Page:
It’s a sobering statistic. Around the world today, roughly a billion cars are on the road, and by some estimates we’re on track to double that number in 20 years. China and India, in particular, are developing car cultures that may soon rival our own. Add to that the fact that each gallon of gas burned releases 5.5 pounds of carbon into the atmosphere, where it combines with oxygen to create 20 pounds of heat-trapping carbon dioxide, and this kind of growth starts to seem like an impending disaster.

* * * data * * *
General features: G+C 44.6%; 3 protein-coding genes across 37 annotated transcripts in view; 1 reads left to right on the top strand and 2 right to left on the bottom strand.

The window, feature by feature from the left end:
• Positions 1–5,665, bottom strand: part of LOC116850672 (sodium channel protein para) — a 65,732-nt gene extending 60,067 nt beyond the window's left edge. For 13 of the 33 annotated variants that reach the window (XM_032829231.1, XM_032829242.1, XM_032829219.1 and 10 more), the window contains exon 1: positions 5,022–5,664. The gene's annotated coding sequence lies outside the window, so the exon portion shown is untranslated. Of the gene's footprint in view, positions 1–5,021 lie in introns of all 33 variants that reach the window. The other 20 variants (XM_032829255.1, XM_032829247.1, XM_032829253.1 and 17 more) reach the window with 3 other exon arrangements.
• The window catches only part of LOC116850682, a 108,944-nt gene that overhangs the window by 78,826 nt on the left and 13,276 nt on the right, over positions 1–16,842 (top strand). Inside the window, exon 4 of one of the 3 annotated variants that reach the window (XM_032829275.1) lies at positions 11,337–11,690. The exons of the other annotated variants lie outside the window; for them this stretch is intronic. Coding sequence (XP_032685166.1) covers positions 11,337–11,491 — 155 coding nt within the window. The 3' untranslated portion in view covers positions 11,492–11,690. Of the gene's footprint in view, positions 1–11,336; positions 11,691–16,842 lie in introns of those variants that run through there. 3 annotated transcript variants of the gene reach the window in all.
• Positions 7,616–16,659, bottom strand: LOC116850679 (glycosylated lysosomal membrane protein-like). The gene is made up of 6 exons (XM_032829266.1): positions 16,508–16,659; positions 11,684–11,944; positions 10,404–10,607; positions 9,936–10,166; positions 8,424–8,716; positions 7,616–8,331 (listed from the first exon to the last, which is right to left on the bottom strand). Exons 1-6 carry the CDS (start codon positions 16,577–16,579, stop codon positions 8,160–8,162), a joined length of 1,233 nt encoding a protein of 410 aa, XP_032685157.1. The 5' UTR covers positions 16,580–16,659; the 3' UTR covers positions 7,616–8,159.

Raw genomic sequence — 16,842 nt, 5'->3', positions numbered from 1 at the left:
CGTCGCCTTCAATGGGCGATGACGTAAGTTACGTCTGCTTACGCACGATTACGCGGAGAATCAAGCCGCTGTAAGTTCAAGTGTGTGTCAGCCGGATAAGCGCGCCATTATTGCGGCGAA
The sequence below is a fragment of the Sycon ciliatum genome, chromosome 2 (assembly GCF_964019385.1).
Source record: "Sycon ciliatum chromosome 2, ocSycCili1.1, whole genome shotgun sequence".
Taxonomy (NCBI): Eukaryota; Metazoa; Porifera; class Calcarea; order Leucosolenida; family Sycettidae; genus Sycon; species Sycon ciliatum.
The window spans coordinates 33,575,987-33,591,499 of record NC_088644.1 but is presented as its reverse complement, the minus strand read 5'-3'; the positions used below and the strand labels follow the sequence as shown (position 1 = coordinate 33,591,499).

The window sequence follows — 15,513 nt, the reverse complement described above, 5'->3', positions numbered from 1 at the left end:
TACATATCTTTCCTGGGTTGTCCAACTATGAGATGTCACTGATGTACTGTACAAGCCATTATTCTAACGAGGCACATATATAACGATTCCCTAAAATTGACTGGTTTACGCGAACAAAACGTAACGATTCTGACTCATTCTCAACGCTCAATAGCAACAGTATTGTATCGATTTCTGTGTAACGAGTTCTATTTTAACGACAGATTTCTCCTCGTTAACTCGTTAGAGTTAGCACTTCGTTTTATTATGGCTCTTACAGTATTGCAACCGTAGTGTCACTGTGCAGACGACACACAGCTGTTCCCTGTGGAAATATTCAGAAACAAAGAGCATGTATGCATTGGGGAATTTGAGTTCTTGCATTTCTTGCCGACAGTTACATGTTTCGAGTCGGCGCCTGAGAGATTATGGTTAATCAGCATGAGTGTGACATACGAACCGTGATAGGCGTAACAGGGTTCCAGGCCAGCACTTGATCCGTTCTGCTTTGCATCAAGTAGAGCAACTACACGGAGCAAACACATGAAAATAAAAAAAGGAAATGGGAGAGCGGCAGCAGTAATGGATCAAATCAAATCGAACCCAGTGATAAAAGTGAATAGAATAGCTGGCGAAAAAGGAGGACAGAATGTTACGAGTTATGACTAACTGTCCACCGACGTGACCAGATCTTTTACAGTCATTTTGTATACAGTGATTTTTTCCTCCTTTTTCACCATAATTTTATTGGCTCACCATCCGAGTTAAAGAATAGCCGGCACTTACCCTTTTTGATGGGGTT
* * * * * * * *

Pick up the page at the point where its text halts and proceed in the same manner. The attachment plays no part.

How can we avert it? Abandoning the car simply isn’t an option. During the past century, we’ve invested far too much in driving—economically, culturally, and psychologically—to be able to give it up anytime soon. The only realistic solution, the journalist Jason Fagone asserts in his new book, “Ingenious,” is to design a radically new kind of car, one that not only gets dramatically higher mileage than anything on the road right now—say, 100 to 200 miles per gallon—but is also safe and appealing enough to sell on the mass market. That might sound more like a dream than reality, but the point of “Ingenious” is this: We already know how to make that car.